Starting a Charter School

West Chester education lawyers provide expert guidance for those involved with starting a charter school.Cuts in federal, state, and local funding for public schools across the country have placed limits on the quality of education districts can offer. Transportation problems, aging facilities, redistricting, and intense pressure to compete with private schools have forced public school systems to re-evaluate their mission and educational philosophies. Reduced wages, benefits, and retirement plans for educators have resulted in an increasing shortage of qualified teachers and administrators.

Disillusioned parents and frustrated educational administrators are taking matters into their own hands by opening charter schools that provide a vehicle for specialized educational programs and redefined goals. Over 6,000 charter schools have opened across the country over the past 15 years, and the trend is showing no signs of slowing down.

The National Alliance for Public Charter Schools (NAPCS) claims there are over one million children on waiting lists in the United States, hoping for the opportunity to be accepted into these schools. Forty-two states and the District of Columbia have already created charter school legislation, but the standards vary greatly from state to state.

Getting a Charter School Started

All charter schools first start with an idea and a vision. Getting those ideas and visions established into a formalized charter school takes work, perseverance, and commitment from a team of dedicated professionals that share the same ideals.

Here are the basic steps necessary to open a charter school in the United States.

The Petition: In the initial stage of creating a charter school, a petition must be submitted to the local or county Board of Education. The petition must specifically outline the school’s vision, mission, curriculum design, hiring practices, discipline approach, school structure, and communication plan.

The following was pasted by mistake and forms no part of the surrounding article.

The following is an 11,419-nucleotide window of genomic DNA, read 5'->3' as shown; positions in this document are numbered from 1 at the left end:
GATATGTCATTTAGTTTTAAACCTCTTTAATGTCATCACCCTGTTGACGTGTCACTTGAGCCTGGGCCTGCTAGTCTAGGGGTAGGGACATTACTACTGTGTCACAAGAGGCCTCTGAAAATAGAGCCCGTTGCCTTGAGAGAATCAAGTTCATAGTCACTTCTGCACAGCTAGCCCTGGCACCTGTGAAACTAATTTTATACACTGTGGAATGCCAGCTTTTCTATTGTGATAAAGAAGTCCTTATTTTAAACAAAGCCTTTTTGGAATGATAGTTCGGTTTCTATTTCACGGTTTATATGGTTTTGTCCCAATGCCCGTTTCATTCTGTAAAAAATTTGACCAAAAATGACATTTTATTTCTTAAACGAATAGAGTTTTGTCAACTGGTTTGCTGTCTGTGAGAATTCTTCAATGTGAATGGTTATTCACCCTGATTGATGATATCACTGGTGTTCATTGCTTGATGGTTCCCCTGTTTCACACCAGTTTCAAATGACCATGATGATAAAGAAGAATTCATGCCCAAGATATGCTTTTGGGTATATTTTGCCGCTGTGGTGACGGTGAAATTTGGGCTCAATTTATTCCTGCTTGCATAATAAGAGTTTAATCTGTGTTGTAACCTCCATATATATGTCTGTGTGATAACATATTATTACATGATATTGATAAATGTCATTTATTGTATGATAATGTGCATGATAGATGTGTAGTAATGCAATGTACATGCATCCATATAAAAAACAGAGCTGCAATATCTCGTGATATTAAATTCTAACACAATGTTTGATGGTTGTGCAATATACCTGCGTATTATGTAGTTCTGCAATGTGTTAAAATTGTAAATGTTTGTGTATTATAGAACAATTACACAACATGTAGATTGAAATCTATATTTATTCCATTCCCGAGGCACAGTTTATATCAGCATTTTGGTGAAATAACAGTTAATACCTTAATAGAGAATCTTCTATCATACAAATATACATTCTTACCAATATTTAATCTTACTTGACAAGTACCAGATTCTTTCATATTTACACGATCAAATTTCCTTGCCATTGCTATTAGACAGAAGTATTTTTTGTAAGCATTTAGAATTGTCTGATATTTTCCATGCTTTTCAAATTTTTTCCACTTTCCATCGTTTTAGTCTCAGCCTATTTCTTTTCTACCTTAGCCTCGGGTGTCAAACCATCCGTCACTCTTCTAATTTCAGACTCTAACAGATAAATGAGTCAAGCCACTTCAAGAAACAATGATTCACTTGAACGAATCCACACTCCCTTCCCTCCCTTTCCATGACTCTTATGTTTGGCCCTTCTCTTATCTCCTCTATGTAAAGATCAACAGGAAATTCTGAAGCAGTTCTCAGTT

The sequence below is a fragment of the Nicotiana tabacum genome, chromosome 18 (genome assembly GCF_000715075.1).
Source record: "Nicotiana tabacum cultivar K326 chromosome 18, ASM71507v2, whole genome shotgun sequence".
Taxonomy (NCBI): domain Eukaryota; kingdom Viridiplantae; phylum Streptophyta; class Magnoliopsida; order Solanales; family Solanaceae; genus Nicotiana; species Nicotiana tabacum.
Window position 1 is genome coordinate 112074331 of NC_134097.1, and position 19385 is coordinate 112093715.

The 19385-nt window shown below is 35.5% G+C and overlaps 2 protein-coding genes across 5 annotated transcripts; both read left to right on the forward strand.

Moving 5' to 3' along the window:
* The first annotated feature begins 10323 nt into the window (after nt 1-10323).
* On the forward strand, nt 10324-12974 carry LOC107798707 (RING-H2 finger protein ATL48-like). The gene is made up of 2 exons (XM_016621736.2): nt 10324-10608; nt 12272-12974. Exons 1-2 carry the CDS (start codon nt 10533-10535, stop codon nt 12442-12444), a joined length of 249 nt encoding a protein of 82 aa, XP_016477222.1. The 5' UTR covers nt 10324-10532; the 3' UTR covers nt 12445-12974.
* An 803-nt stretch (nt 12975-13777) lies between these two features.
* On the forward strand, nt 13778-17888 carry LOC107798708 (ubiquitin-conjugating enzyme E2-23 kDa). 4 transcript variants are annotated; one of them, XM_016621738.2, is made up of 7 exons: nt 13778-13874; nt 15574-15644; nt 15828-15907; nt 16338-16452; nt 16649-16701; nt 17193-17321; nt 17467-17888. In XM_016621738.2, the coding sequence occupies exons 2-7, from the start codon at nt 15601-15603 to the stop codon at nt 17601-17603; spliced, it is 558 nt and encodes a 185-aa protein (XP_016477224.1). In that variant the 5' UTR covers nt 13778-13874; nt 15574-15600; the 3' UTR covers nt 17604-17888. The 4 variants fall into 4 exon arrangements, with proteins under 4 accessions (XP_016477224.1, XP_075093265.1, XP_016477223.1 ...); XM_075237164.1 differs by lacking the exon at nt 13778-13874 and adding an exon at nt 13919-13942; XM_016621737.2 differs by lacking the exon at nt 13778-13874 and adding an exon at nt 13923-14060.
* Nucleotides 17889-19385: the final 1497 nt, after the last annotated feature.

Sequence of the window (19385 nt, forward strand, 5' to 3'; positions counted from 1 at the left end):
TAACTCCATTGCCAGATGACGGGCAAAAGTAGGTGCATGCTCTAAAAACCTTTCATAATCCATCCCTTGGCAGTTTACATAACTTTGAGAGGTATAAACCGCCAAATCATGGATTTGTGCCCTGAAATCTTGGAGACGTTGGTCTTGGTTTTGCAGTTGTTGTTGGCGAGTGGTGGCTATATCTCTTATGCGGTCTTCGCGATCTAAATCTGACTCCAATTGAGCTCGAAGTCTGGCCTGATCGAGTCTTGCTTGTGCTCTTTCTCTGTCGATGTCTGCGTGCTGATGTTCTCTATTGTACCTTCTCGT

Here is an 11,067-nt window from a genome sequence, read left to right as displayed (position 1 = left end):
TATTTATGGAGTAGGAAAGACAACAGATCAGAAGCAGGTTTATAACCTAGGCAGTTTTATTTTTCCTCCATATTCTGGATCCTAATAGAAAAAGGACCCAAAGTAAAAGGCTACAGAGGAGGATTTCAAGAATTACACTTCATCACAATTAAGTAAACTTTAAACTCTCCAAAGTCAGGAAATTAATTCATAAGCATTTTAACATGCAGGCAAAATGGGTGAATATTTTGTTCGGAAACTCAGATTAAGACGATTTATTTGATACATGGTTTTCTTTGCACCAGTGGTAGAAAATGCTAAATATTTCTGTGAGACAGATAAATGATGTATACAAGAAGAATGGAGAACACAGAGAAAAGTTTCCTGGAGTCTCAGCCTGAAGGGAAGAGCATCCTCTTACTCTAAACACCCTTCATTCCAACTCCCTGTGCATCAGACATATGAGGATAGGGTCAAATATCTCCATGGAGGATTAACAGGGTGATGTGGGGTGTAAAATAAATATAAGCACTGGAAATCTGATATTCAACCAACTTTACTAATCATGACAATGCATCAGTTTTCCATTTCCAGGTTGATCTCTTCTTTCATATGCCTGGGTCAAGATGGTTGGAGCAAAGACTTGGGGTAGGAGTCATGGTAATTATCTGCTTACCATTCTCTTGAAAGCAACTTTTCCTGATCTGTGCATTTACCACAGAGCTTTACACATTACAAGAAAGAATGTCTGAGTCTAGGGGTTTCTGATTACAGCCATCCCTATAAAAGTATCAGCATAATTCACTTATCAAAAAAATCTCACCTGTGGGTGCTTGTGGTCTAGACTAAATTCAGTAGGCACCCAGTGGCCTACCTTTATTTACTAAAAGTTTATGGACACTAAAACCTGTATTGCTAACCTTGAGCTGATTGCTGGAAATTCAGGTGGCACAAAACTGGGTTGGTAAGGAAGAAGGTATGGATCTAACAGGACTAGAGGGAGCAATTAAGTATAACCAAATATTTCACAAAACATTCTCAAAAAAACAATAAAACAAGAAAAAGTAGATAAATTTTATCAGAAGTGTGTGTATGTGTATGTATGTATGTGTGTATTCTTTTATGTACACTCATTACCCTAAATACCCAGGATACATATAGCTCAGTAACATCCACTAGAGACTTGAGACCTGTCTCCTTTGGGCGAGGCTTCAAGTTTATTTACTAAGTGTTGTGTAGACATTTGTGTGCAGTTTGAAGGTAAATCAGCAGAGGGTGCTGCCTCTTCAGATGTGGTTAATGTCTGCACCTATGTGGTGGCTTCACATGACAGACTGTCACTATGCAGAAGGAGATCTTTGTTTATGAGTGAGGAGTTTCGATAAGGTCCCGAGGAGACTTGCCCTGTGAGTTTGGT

This step typically involves intense research, collaboration, and lots of revision before submission.

Board of Education and Community Approval: Once the Board of Education has accepted the petition, it is time for a public hearing. The Board will question what is written in the petition, may request evidence to support the petition, and can require revisions before finalizing their decision.

A public hearing for the community follows and gives parents, businesses, and residents the chance to voice concerns and support for the charter school. Those submitting an application for a charter school must be prepared to answer a myriad of questions from educators, as well as the community.

Implementing the Plan: Once the Board has approved the charter school, the hard work begins. Securing grants will provide the funds necessary to begin finding a location for the school, buying materials to support the curriculum, hiring teachers, and recruiting students. This process can take months to several years to complete.

With minimal funding, marketing becomes a challenge, but utilizing local news stations, newspapers, and social media forums can help get the word out about your school.

Accountability: Once a charter school has been established, proof of learning, as well as plans for continued success, must be provided to the local Board of Education. As charter renewal requirements vary from state to state, charter school boards and administrators must ensure that they are in compliance with their state’s laws.

The West Chester education lawyers at MacMain Leinhauser LLC provide legal counsel for all your educational law issues. Call us at 484-318-7106 or contact us online to schedule a consultation today. Our West Chester offices serve clients throughout Philadelphia, Chester County, and Pennsylvania.